(Photos by: Upper row left to right Achim Meyer, Peter J Mumby, Sonia Bejarano, lower row left to right: Pia Lewin, Hannah von Hammerstein, Sonia Bejarano)
Coral reefs occupy <1% of the seafloor yet harbour a quarter of marine biodiversity in the world. They contribute the protein upon which hundreds of nations depend, underpin enormous sources of economic income and employment, and shelter 150,000 km of tropical coastlines from erosion.
Planetary‐scale climate change and a wealth of anthropogenic pressures have altered coral reefs worldwide, and are projected to worsen. Our research group focuses on understanding how reefs function in the Anthropocene viewing humans as major engineers of environmental change, threat mitigation, preservation, and restoration.
New @ Reef Systems
Photo: Kyphosus ocyurus in the Galapagos Archipelago (Paul Tompkins, ZMT)
Who we are and what we are working on
Our research locations
Our latest publication
(1) Vincent Ripke setting up experiments on the effects of artificial feed on coral reef fishes on Green Island (Taiwan), (2) Preparation of a Pocillopora damicornis colony for measurements of Reactive Oxygen Species (ROS), and (3) P. damicornis exposed to PET microplastics at the MAREE. (Photos: 1. Vincent Ripke, 2. Sara Ousley, 3. Anna Feuring)
We investigate corals’ responses to a range of pervasive ocean pollutants including microplastics, herbicides, and sunscreen filters. We ask whether a) corals react differently to microplastics of different shapes, b) microplastics disrupt key ecological functions of corals, and c) polyps undergo high levels of stress when inspecting or ingesting microplastics. Work in this theme is carried out at the Green Island Marine Research Station, at our Marine Experimental Facility (MAREE), and is developing in further novel directions in collaboration with the Microsensor Group in the Max Planck Institute for Marine Microbiology. In the field, we have also aimed at understanding how coral reefs living in atypically turbid and polluted conditions function. In this context, we joined the research efforts of Pontificia Universidad Javeriana de Cali and Fundacion Ecomares in Varadero reef which may paradoxically be one of the best coral reefs n the continental shelf of Colombia despite being exposed to heavy industrial and sewage waste.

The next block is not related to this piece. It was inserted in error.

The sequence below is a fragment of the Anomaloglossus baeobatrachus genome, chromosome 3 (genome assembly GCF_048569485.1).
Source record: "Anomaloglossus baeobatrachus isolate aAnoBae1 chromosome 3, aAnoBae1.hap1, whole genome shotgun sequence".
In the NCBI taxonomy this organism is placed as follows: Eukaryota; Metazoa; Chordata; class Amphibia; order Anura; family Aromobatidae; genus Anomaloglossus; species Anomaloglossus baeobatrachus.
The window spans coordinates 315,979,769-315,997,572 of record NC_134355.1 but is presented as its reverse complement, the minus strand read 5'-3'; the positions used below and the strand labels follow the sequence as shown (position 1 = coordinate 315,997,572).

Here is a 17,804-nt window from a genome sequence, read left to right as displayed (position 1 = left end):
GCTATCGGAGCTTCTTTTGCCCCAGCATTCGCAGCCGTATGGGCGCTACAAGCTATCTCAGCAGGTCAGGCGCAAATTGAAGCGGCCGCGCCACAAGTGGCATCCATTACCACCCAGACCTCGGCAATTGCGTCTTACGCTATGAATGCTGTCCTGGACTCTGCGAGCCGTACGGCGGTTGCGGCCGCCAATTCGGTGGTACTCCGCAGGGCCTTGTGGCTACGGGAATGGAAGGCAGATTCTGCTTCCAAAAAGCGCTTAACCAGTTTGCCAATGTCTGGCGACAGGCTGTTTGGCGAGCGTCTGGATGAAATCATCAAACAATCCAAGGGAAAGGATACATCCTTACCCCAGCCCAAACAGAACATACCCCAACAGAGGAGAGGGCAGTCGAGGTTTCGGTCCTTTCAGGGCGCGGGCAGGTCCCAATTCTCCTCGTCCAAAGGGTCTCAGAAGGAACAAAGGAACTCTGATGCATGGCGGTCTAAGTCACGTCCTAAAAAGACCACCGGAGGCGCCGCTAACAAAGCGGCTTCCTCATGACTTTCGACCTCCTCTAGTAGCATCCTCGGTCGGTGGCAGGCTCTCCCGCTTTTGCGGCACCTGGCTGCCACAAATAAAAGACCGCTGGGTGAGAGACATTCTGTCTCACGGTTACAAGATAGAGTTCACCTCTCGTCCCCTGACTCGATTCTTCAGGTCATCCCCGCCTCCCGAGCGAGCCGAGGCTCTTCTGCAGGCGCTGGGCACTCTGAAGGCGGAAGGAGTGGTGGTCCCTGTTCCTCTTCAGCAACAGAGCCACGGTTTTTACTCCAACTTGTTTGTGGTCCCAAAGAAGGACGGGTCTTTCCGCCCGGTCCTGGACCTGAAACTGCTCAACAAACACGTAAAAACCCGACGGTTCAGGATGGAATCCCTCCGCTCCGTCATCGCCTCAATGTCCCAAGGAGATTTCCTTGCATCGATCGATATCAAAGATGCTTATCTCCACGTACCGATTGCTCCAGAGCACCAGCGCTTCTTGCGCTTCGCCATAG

(1) Mattia Ghilardi conducting fieldwork in Palau in November 2019 to quantify carbonate excretion rates of coral reef fishes, (2) fishes were held in aquaria at the Palau International Coral Reef Centre, (3) Mattia Ghilardi and Sonia Bejarano preparing for fish collections in Palauan reefs (Photos: 1. Pia Lewin, 2. Mattia Ghilardi, 3. Steffanie Brohl).
The faeces of 138 fish of 52 species were collected and these will be analysed to quantify their carbonate content. Ultimately, the amount of carbon produced per individual fish and per species will be calculated. Carbonate excretion rates will be compiled together with data on four more ecosystem functions sustained by fishes globally within the frame of the REEF FUTURES project. The global contributions of coral reef fishes to the carbon cycle in future tropical oceans will be predicted under realistic climate change scenarions.
(1) Image taken by a drone over Ngederrak reef in Palau, (2) Our great boat driver Nelson catching the drone after a flight, (3) Pia Lewin preparing for fish censuses (Photos: 1. Pia Lewin, 2. Sonia Bejarano, 3. Mattia Ghilardi).
We are interested in reconstructing the three-dimensional structure of shallow coral reefs using consumer grade-drones and photogrametry to investigate whether this relates to various ecological patterns.